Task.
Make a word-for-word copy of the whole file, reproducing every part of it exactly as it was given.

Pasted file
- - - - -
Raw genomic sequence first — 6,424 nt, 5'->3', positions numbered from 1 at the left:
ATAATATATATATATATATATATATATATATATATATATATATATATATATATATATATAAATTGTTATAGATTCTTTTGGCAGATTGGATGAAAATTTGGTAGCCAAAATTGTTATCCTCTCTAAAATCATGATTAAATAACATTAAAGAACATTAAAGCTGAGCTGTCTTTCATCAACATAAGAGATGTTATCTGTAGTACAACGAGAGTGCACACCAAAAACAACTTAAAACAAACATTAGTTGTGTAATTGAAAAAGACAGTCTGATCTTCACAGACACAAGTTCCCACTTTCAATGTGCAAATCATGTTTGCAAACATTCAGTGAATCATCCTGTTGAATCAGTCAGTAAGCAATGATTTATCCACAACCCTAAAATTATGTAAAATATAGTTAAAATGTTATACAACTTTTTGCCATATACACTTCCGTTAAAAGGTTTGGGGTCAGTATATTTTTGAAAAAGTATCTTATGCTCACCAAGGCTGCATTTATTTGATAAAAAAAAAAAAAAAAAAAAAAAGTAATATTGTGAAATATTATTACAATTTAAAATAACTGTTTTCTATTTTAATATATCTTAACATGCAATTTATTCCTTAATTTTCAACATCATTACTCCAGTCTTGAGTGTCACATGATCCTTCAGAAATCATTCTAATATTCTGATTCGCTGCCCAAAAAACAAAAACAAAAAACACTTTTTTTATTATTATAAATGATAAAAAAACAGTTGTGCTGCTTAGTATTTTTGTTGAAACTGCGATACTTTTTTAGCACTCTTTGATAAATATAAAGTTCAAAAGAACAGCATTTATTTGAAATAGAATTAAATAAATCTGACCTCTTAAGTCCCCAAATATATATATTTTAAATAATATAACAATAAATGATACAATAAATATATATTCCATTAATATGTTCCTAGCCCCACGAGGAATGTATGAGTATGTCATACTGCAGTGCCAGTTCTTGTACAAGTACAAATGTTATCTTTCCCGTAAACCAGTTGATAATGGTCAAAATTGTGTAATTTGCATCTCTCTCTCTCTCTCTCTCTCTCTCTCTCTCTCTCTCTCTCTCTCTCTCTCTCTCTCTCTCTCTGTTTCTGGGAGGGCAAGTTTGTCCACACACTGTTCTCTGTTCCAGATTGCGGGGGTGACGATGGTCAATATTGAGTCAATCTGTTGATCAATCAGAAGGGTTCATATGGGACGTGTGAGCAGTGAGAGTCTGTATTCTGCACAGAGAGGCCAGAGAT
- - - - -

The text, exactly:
Raw genomic sequence first — 6,424 nt, 5'->3', positions numbered from 1 at the left:
ATAATATATATATATATATATATATATATATATATATATATATATATATATATATATATAAATTGTTATAGATTCTTTTGGCAGATTGGATGAAAATTTGGTAGCCAAAATTGTTATCCTCTCTAAAATCATGATTAAATAACATTAAAGAACATTAAAGCTGAGCTGTCTTTCATCAACATAAGAGATGTTATCTGTAGTACAACGAGAGTGCACACCAAAAACAACTTAAAACAAACATTAGTTGTGTAATTGAAAAAGACAGTCTGATCTTCACAGACACAAGTTCCCACTTTCAATGTGCAAATCATGTTTGCAAACATTCAGTGAATCATCCTGTTGAATCAGTCAGTAAGCAATGATTTATCCACAACCCTAAAATTATGTAAAATATAGTTAAAATGTTATACAACTTTTTGCCATATACACTTCCGTTAAAAGGTTTGGGGTCAGTATATTTTTGAAAAAGTATCTTATGCTCACCAAGGCTGCATTTATTTGATAAAAAAAAAAAAAAAAAAAAAAAGTAATATTGTGAAATATTATTACAATTTAAAATAACTGTTTTCTATTTTAATATATCTTAACATGCAATTTATTCCTTAATTTTCAACATCATTACTCCAGTCTTGAGTGTCACATGATCCTTCAGAAATCATTCTAATATTCTGATTCGCTGCCCAAAAAACAAAAACAAAAAACACTTTTTTTATTATTATAAATGATAAAAAAACAGTTGTGCTGCTTAGTATTTTTGTTGAAACTGCGATACTTTTTTAGCACTCTTTGATAAATATAAAGTTCAAAAGAACAGCATTTATTTGAAATAGAATTAAATAAATCTGACCTCTTAAGTCCCCAAATATATATATTTTAAATAATATAACAATAAATGATACAATAAATATATATTCCATTAATATGTTCCTAGCCCCACGAGGAATGTATGAGTATGTCATACTGCAGTGCCAGTTCTTGTACAAGTACAAATGTTATCTTTCCCGTAAACCAGTTGATAATGGTCAAAATTGTGTAATTTGCATCTCTCTCTCTCTCTCTCTCTCTCTCTCTCTCTCTCTCTCTCTCTCTCTCTCTCTCTCTCTCTCTGTTTCTGGGAGGGCAAGTTTGTCCACACACTGTTCTCTGTTCCAGATTGCGGGGGTGACGATGGTCAATATTGAGTCAATCTGTTGATCAATCAGAAGGGTTCATATGGGACGTGTGAGCAGTGAGAGTCTGTATTCTGCACAGAGAGGCCAGAGAT